“Security researchers are like sharks, and there’s blood in the water,” he tells Infosecurity. “I’d expect to see new, related vulnerabilities discovered in the coming years since so many researchers are looking at this now.” Given that pretty much anything accessible to the browser could theoretically be accessed using Spectre, the biggest challenge could come if these vulnerabilities were worked into exploit kits. “While the sheer volume of data that could be captured makes it more difficult for attackers to find valuable data that could be used against individuals at scale, they could be used as part of targeted attacks,” says Jimmy Graham, director of product management at Qualys.

Of course, right now nobody is sure of anything as the complete range of potential exploits through Spectre are not yet properly understood, and most attack scenarios remain theoretical. 

“I guarantee, however, once a determined cyber-criminal finds a way to monetize the exploits or a Nation State finds a way to use the vulnerability for other means, we’ll start to understand the full fallout,” concludes David Dufour, senior director of cybersecurity and engineering at Webroot.

The Business Issues
So, what are the fundamental business security issues that Spectre has exposed? Many industry experts agree that the biggest threat from Spectre sits in cloud provision territory. According to Chris Morales, head of security analytics at Vectra, there is an ongoing debate as to the real effectiveness of the Intel patches against various attack methods.

“It is likely these debates will continue,” he tells Infosecurity, “and further research by the security community will be conducted, to pinpoint both the cause and solution.” Indeed, while the larger cloud providers were informed of Spectre ahead of the public disclosure and able to patch, according to James Maude, lead security engineer at Avecto, “many smaller providers are still playing catch up, which is raising concerns about the security of the data on these platforms.”

That could, for any organization that works with secure data, lead to cloud-based solutions being decelerated in favor of a migration to dedicated bare-metal servers more within their control. “It’s likely that many attackers have already tried taking advantage of such vulnerabilities by spinning up free server instances on the likes of Amazon Web Services and Azure,” warns Ken Gilmour, CTO and co-founder of Invinsec.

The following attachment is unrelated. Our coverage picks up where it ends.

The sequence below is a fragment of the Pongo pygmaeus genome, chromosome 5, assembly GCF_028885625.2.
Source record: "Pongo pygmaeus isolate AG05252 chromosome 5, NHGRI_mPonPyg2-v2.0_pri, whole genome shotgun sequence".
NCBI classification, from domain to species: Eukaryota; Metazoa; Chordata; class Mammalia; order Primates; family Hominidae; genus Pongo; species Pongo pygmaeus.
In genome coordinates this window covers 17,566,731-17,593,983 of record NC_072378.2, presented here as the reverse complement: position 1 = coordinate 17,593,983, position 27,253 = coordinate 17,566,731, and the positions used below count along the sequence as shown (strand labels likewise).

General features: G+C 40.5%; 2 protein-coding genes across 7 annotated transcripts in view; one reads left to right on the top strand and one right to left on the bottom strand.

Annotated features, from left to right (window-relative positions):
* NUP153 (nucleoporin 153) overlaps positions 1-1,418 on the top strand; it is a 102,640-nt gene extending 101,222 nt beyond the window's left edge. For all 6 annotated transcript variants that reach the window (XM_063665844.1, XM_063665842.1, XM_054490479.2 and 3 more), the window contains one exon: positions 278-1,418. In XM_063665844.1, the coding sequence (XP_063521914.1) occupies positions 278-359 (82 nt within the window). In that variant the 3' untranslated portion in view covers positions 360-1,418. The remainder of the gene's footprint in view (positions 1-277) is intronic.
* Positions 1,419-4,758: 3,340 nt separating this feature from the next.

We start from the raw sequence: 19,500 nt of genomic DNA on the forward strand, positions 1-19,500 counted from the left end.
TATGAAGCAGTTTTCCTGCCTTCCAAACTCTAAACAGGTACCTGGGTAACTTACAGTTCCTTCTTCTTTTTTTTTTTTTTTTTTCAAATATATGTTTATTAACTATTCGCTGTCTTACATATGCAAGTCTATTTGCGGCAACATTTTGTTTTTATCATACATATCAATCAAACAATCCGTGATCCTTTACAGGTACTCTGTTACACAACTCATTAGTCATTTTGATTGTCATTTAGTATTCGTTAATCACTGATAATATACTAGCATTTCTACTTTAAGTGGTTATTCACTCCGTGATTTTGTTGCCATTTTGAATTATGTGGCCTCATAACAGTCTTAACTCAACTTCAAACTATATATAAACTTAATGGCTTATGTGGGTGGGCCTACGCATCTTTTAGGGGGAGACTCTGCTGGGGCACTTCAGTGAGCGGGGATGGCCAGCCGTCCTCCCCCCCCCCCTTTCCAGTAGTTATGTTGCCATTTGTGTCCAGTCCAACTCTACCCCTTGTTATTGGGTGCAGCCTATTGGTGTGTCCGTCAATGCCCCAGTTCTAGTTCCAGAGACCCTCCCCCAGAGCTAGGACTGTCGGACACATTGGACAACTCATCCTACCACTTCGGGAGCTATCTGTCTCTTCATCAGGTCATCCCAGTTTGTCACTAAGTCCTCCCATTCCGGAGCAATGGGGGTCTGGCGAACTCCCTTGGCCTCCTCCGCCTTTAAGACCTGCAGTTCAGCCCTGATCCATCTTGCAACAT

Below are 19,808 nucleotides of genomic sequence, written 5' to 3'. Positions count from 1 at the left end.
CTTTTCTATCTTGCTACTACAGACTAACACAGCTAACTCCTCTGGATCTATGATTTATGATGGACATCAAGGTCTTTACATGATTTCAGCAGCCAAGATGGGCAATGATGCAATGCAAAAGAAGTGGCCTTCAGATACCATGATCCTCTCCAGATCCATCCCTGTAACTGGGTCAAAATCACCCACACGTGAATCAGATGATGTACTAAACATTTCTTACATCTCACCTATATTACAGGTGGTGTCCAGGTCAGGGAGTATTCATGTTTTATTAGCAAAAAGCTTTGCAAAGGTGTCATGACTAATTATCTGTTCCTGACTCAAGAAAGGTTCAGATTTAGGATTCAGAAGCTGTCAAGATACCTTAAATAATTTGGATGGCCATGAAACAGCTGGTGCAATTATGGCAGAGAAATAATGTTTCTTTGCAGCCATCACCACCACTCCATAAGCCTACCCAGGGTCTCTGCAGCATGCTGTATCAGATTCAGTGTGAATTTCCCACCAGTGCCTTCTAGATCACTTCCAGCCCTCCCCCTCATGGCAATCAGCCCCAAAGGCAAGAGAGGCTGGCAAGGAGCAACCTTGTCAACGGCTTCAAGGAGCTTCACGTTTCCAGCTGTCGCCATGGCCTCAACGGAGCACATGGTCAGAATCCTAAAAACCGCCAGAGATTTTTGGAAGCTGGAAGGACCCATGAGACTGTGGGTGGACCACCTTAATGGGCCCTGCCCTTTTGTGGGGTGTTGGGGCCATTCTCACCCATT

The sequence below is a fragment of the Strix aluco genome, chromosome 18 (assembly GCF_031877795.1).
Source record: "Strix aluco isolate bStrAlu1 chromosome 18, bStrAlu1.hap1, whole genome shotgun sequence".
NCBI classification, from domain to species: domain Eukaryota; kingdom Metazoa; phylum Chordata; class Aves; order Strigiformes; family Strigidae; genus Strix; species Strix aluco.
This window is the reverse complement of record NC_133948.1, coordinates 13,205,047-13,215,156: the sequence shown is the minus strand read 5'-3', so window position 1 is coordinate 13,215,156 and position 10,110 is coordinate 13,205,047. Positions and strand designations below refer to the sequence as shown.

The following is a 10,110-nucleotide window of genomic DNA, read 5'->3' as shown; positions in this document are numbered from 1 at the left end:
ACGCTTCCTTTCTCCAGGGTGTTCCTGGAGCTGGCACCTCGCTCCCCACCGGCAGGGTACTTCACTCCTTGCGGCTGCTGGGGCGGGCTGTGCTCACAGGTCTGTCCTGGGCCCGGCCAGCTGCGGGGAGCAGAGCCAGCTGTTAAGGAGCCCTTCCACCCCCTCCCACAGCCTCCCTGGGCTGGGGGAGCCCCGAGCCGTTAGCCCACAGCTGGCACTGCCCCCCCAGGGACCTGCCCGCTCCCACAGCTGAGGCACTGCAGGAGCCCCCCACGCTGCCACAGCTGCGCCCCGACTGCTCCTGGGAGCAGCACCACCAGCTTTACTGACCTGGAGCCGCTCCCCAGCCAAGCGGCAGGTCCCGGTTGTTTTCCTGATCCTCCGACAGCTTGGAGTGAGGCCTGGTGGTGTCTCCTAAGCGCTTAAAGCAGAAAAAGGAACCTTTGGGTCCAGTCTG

The truth is that we just don’t know, as the exploitation of Spectre is all but impossible to detect. We may never be able to confirm a breach directly to Spectre unless malicious exploit code appears in the wild, which is why Misha Govshteyn, SVP and co-founder of Alert Logic, says most of the public impact will be on the disruption these issues introduce, measured as the immense cost of pushing these patches across nearly all IT infrastructure.

“In some ways, this may end up feeling like Y2K,” he explains, “with endless resources spent on fixing the problem, but little noticeable impact we can clearly point to.” Apart from the impact on performance hits that patching the vulnerability introduces, that is. “If your architecture has become 5% less efficient then you have to buy 5% more equipment to get back to where you were before this happened,” warns Ross Rustici, senior director of intelligence services at Cybereason, who concludes that Spectre is one of the few times where avoiding a cyber-incident is likely to have a quantifiable, unplanned impact on the bottom line of many businesses.